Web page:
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China Raises Lending Rate to Cool Growth


In a surprise move, China raised its key interest rate and the country's largest offshore oil explorer has posted record first quarter financial results.

China's central bank raised its benchmark one-year lending rate by 27 basis points to 5.85 percent.

China's first interest rate increase in 18 months is seen as an attempt to cool a boom in investment and credit growth. China's economy grew by more than 10 percent in the first quarter, raising worries about overheating, which could spark inflation and other problems.

The central bank's benchmark one-year deposit rate remains unchanged at two-and-a-quarter percent.

China's largest offshore oil explorer, CNOOC, says its total revenue for the first quarter to March rose 45 percent from a year earlier, to more than $2 billion.

CNOOC's chief financial officer Yang Hua says the company's earnings benefited from the soaring price of oil. The company achieved an average oil price of more than $58 a barrel, a 39 percent increase from a year earlier.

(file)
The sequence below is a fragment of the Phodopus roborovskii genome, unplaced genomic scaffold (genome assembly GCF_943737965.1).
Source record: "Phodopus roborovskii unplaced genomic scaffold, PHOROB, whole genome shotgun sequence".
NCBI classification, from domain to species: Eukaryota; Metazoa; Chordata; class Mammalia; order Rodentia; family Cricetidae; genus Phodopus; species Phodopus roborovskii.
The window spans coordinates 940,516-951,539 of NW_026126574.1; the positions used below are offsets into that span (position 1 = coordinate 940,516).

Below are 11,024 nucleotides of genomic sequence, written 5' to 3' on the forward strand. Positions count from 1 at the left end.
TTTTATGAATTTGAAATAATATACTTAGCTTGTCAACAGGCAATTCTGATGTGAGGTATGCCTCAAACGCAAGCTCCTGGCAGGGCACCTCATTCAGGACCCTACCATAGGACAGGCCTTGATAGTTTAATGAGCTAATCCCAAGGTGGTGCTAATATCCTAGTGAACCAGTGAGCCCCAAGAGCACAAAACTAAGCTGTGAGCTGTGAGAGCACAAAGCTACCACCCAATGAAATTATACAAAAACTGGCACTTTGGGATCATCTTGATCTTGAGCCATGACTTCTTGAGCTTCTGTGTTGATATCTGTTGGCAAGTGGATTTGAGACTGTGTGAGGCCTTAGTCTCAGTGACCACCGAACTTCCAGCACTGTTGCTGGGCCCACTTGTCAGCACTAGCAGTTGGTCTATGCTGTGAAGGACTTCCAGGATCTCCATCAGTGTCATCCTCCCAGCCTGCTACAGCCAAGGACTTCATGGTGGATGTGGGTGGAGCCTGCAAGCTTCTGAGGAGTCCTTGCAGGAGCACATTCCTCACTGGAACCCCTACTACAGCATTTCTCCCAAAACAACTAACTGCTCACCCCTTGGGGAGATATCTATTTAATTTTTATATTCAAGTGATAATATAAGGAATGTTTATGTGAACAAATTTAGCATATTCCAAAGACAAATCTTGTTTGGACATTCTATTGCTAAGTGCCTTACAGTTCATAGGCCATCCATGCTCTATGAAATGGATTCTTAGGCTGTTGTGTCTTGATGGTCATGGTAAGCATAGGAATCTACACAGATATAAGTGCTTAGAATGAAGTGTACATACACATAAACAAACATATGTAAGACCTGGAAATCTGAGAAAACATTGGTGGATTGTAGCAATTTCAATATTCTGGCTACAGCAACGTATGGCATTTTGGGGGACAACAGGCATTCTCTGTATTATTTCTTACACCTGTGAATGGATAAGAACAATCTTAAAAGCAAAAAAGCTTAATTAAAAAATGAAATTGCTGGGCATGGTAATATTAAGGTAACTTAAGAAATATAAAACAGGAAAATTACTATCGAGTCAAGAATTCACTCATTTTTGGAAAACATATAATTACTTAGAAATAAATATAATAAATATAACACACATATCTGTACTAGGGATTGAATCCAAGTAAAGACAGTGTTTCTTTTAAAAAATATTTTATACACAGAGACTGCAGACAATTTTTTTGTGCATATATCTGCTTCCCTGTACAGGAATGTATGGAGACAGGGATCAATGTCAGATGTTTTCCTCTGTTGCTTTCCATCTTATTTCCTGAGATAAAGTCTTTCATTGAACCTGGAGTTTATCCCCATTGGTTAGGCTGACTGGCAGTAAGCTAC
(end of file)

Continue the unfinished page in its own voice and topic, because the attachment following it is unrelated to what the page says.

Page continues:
Yang says earnings were also boosted by stable production growth in the first quarter.

"Our total production in Q-one [first quarter of the year] increased by nine and a half percent year over year, mainly due to strong production growth in Bohai Bay," said Yang. "Offshore China, our oil and gas production increased approximately 11 percent year over year."

Seven Asian mobile phone operators have formed an alliance to enhance their international roaming and corporate mobile services. The group, tentatively called the Asia-Pacific Mobile Alliance, has a combined customer base of about 100 million subscribers in eight countries. It will allow the customers of each member to use the mobile networks of other members when they travel in the region.

The alliance includes Hong Kong's Hutchison Telecom, Singapore's Starhub, Indosat of Indonesia as well as wireless companies from Japan, Taiwan, South Korea and India.

The service is to begin in the second half of this year.

The chairman of South Korea's biggest carmaker, Hyundai, has been arrested on corruption charges. Chung Mong-koo is suspected of embezzling more than $100 million of the company's money to create a slush fund used to bribe politicians.

Prosecutors also plan to indict his son Chung Eui-sun, the president of Hyundai's affiliate Kia Motors, for his involvement in the slush fund scandal.

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